PANDA National Helpline (Monday to Saturday) 1300 726 306

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What happens when I call the PANDA Helpline?

When you call PANDA, we’ll provide a safe, caring and confidential space for you to talk through any concerns you may have as an expecting or new parent, or support person.

illustration of mum on phone while holding her baby

PANDA is a national telephone counselling service delivered by professional counsellors and dedicated peer support volunteers with a lived experience of perinatal mental health conditions. When you call, your call will be answered by a counsellor, or you may be asked to leave us a message during peak times.

In every call you have with PANDA, we listen to your story. Everyone’s parenthood journey is unique, and we want to know about you and your experience.

We provide you with a reassuring, confidential space for you to talk openly and honestly about your thoughts, feelings and experiences around pregnancy and parenthood. Together, we’ll explore what supports you currently have in place and whether you’d benefit from any others.

PANDA can help find you the support you need. You and your PANDA counsellor will develop a care plan together including referrals, ideas and strategies that will help support you.

“I spoke with a PANDA counsellor and felt a huge weight lift off my shoulders. It was the first step on my road to recovery.”

Helpful Information

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Common questions about the PANDA Helpline


Why would I call PANDA?


Do I need a referral or diagnosis to call PANDA?


What happens when I call PANDA?


Does PANDA offer follow up calls?


Does PANDA offer interpreters?


Are calls to PANDA confidential?


When is the Helpline available?


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PANDA National Helpline

Find someone to talk to, Monday to Saturday.

1300 726 306

Call 000 for police and ambulance if you or someone else are in immediate danger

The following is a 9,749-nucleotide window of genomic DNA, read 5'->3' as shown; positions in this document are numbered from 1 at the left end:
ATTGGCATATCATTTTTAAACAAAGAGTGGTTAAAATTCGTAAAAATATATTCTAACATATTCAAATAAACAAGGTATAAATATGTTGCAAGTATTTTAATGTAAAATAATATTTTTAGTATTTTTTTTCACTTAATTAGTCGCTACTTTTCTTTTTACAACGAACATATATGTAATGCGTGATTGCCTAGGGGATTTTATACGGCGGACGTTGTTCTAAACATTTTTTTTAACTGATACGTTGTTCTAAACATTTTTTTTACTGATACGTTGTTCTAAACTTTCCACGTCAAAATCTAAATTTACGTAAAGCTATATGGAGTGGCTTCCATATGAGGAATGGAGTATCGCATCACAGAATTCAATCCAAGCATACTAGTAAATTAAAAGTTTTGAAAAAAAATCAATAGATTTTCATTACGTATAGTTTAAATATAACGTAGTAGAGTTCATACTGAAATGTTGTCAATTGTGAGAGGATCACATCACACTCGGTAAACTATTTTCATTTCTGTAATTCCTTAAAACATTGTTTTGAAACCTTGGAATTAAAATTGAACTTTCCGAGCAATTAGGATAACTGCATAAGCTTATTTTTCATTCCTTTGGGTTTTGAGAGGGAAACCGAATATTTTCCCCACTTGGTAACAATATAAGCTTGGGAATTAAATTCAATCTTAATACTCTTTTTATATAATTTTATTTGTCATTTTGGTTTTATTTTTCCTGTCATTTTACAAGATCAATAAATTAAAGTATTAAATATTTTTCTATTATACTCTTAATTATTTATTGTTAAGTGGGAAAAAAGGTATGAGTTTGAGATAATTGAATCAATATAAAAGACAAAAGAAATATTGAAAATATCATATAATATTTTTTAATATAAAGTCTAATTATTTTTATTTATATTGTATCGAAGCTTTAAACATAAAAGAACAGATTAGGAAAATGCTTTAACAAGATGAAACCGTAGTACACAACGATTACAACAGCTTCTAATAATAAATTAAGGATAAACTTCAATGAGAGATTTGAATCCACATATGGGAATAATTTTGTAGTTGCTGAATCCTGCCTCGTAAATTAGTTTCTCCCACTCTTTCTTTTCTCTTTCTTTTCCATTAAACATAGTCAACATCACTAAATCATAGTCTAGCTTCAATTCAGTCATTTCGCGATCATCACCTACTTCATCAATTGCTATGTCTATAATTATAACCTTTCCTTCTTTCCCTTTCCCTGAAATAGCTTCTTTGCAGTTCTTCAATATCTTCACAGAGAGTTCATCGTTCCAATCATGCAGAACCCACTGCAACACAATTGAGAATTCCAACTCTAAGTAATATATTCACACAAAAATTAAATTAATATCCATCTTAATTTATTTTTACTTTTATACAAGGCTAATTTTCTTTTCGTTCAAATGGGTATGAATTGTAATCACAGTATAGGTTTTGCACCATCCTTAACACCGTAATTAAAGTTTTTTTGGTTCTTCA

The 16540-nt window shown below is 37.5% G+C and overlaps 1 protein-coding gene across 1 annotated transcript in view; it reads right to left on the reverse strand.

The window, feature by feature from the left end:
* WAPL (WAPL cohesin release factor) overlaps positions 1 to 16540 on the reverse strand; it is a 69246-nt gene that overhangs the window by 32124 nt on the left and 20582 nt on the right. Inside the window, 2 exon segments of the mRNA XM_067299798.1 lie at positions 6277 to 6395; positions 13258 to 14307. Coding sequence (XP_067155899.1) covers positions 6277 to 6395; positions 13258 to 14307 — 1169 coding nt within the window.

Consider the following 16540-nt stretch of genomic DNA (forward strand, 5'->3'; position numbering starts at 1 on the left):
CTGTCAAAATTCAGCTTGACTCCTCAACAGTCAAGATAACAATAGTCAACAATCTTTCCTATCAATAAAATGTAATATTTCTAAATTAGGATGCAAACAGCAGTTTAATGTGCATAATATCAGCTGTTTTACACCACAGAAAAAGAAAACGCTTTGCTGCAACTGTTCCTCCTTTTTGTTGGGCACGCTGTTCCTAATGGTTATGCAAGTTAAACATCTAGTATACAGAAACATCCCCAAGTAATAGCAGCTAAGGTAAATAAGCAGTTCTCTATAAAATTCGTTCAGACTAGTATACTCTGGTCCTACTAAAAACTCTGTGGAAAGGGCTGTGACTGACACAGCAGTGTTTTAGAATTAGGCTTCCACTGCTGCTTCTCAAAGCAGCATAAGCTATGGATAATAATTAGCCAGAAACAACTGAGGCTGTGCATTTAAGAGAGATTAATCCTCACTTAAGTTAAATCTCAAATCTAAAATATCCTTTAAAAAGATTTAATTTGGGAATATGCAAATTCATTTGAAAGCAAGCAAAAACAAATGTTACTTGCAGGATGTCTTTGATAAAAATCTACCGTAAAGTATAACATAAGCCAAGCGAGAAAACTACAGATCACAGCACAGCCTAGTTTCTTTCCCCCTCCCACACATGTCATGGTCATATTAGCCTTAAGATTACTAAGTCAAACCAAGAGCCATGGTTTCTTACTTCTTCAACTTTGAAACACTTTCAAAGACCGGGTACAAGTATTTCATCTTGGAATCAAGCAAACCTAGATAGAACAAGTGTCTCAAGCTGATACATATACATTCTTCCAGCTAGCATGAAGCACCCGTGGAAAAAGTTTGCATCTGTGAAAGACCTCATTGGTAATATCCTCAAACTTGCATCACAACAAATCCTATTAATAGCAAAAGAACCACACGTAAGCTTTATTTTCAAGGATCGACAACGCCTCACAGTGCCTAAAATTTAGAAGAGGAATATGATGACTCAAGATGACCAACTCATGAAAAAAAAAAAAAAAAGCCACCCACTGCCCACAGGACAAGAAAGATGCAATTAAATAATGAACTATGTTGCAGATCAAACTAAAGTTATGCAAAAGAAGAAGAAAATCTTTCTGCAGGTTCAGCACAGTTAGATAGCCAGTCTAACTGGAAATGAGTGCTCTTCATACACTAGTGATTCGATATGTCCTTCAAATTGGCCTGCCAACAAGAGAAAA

Talk with friends or family

Consider talking about how you are feeling with someone you trust. This might be a friend or family member. Once you starting talking you might be surprised at how many others have had similar experiences and the support they can provide you.

Talk with your doctor

Talking with your doctor can be an important step to getting the help you need. They should be able to give you non-judgemental support, assessment, diagnosis, and ongoing care and treatment. They can also refer you to specialists such as a counsellor, psychologist or psychiatrist.

Get help now

If you are having suicidal thoughts or are feeling disorientated it’s important to get help immediately. PANDA is not a crisis service, if you need immediate support call Lifeline 13 11 14 (24/7).

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PANDA acknowledges the Traditional Owners of the land where we work and live. We pay our respects to Elders past, present and emerging. We celebrate the stories, culture and traditions of Aboriginal and Torres Strait Islander Elders of all communities who also work and live on this land.

At PANDA, we embrace the power of diversity through inclusion. We strive to foster belonging and empowerment at work. We create relevant messaging and marketing for our diverse consumers. We listen and engage with our diverse communities. And we value collaboration with our diverse suppliers.

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While PANDA has exercised due care in ensuring the accuracy of the material contained on this website, the information is made available on the basis that PANDA is not providing professional advice on a particular matter. This website is not a substitute for independent professional advice. Nothing contained in this website is intended to be used as medical advice, nor should it be used as a substitute for your own health professional's advice.

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Everyone’s experience of pregnancy, birth and parenting is unique and brings different rewards and challenges. Our mental health checklist can help you to see if what you’re experiencing or observing in a loved one could be a reason to seek help.